Install True Image Home 2009. (Note: Although Acronis True Image Home 2009 works with RAID, it doesn’t work with all RAID configurations. Acronis’s True Image Echo Workstation is a better choice for RAID imaging, albeit more expensive.) Launch the program, click Back Up, and select My Computer. Select the C: drive for backup. Click Next and select your target for the archive. Choose the second drive, create a new folder by clicking Create New Folder, name the file, and click OK. In the Scheduling pane, select a backup schedule that works for you—one that doesn’t run during the times you use your PC. Enter a user name and password so Acronis can run the backup unattended. Under Backup Method, select Incremental. Hit Next for the next four tabs and your hard drive will be backed up on the specified schedule.
You should also create a separate image that you keep handy if you do need to roll your machine back to day one status. To do this, go to the opening menu of True Image, select Backup and Restore and My Computer, select your C: drive, and click Next. Select Target archive and put the image in a directory on your second drive. Name the file Day1.tib. Select Schedule and make sure it is set to Do Not Schedule. The window should say “Run this task manually.” Click Summary and then Proceed.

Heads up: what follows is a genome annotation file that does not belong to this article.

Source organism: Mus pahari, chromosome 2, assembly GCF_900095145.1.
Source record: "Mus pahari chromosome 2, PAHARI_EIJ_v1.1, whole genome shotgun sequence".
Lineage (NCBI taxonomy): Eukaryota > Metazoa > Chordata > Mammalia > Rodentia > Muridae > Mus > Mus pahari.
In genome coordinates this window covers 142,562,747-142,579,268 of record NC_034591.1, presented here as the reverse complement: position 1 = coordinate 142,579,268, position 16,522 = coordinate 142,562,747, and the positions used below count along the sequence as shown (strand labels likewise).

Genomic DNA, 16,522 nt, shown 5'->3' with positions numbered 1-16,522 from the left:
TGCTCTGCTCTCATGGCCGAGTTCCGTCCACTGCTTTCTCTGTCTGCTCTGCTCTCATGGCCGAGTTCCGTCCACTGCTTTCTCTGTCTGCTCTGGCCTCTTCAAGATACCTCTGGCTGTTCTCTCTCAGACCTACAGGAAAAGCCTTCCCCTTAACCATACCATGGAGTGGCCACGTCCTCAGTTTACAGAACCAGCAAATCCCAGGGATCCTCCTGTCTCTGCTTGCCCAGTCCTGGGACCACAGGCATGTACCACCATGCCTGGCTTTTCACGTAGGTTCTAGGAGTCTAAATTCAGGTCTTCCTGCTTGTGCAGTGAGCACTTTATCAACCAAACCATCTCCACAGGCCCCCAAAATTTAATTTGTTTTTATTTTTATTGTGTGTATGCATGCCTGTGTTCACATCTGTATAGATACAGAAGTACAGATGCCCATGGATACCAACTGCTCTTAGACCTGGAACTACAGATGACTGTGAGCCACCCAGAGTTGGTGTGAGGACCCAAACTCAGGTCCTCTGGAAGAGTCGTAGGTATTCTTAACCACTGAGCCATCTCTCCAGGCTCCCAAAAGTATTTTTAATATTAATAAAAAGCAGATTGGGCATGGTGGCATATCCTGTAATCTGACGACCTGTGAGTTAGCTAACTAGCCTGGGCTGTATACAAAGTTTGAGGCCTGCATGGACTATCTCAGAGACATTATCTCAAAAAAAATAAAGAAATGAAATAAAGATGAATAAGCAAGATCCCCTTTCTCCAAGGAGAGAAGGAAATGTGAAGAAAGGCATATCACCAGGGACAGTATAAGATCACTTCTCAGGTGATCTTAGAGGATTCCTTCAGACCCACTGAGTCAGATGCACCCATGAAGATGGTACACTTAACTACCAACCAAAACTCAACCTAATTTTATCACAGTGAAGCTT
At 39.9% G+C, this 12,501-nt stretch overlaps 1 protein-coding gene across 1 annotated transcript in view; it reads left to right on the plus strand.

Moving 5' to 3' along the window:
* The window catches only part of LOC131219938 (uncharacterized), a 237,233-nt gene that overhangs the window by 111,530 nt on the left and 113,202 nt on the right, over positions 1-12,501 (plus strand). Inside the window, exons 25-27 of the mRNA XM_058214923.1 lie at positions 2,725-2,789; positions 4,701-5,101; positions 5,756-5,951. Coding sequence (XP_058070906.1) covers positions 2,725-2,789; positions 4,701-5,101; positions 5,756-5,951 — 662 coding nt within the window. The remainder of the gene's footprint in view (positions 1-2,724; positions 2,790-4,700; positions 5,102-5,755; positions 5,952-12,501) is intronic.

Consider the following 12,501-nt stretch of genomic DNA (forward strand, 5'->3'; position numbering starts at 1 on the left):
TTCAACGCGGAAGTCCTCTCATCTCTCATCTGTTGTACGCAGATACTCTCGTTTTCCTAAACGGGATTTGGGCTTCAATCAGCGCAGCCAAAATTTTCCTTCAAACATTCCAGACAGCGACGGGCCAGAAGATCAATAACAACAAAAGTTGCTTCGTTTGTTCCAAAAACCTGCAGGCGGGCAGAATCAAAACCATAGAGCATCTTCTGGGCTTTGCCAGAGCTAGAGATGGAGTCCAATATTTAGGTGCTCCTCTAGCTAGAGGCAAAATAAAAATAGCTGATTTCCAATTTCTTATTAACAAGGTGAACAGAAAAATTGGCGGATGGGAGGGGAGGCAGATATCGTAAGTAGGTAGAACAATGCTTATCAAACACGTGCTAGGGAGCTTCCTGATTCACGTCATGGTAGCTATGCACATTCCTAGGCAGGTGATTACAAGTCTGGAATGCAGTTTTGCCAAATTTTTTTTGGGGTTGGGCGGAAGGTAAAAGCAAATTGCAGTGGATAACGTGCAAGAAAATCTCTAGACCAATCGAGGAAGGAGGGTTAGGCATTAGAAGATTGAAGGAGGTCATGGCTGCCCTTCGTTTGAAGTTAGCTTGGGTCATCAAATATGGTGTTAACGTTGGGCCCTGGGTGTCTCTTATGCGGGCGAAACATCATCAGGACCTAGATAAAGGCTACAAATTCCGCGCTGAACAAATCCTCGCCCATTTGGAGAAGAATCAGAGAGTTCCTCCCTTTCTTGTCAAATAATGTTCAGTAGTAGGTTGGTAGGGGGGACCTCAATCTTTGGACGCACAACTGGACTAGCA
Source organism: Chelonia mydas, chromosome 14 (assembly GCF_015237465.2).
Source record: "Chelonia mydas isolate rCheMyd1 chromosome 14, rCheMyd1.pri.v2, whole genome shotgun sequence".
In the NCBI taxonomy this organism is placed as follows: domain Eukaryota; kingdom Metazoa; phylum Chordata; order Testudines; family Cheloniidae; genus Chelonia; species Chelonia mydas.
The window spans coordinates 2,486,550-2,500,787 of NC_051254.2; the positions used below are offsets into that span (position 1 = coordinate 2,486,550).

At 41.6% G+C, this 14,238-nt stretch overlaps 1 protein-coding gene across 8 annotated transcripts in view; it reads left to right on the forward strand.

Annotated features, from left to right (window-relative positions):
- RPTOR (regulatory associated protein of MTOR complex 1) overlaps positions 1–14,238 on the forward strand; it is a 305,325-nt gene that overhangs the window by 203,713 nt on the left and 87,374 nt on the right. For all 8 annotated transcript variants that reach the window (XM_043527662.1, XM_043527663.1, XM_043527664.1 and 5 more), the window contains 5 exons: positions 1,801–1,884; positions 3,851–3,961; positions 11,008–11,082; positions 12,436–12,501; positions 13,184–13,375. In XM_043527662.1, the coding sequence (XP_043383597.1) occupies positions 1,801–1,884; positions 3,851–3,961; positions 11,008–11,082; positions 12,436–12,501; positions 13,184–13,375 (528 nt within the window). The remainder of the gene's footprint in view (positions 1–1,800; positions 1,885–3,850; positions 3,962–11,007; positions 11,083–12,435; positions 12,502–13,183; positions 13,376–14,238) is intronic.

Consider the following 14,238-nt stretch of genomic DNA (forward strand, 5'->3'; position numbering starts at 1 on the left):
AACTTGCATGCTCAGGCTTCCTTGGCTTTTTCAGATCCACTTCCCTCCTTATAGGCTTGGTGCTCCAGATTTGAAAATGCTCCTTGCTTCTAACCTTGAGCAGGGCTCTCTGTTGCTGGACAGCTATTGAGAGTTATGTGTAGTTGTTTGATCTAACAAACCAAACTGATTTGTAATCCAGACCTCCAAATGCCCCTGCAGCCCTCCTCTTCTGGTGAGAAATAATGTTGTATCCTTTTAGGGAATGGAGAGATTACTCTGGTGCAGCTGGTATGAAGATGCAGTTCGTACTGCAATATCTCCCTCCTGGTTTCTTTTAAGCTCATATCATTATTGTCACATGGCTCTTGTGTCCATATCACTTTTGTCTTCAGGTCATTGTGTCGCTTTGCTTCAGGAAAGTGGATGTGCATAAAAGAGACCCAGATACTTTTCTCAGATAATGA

You should also now set True Image to make automatic backups of your data. After you select Backup and Restore, select the My Data option. This will let you select the type of data you want to back up and the frequency of the backups. You can run it daily or every other day since the process should be much faster once you’ve made the initial backup.
And before you finish with Acronis, you should create a boot disk, which, in the event that your drive or OS goes kaput, will allow you to boot the machine in order to access the restore image from your backup drive. Do this by clicking Start > Programs > Acronis True Image Home > Bootable Rescue Media Builder. Select Acronis True Image Home, click Next, and Next again, and select CD-RW. Pop a blank disc in the optical drive and your boot disc will be created.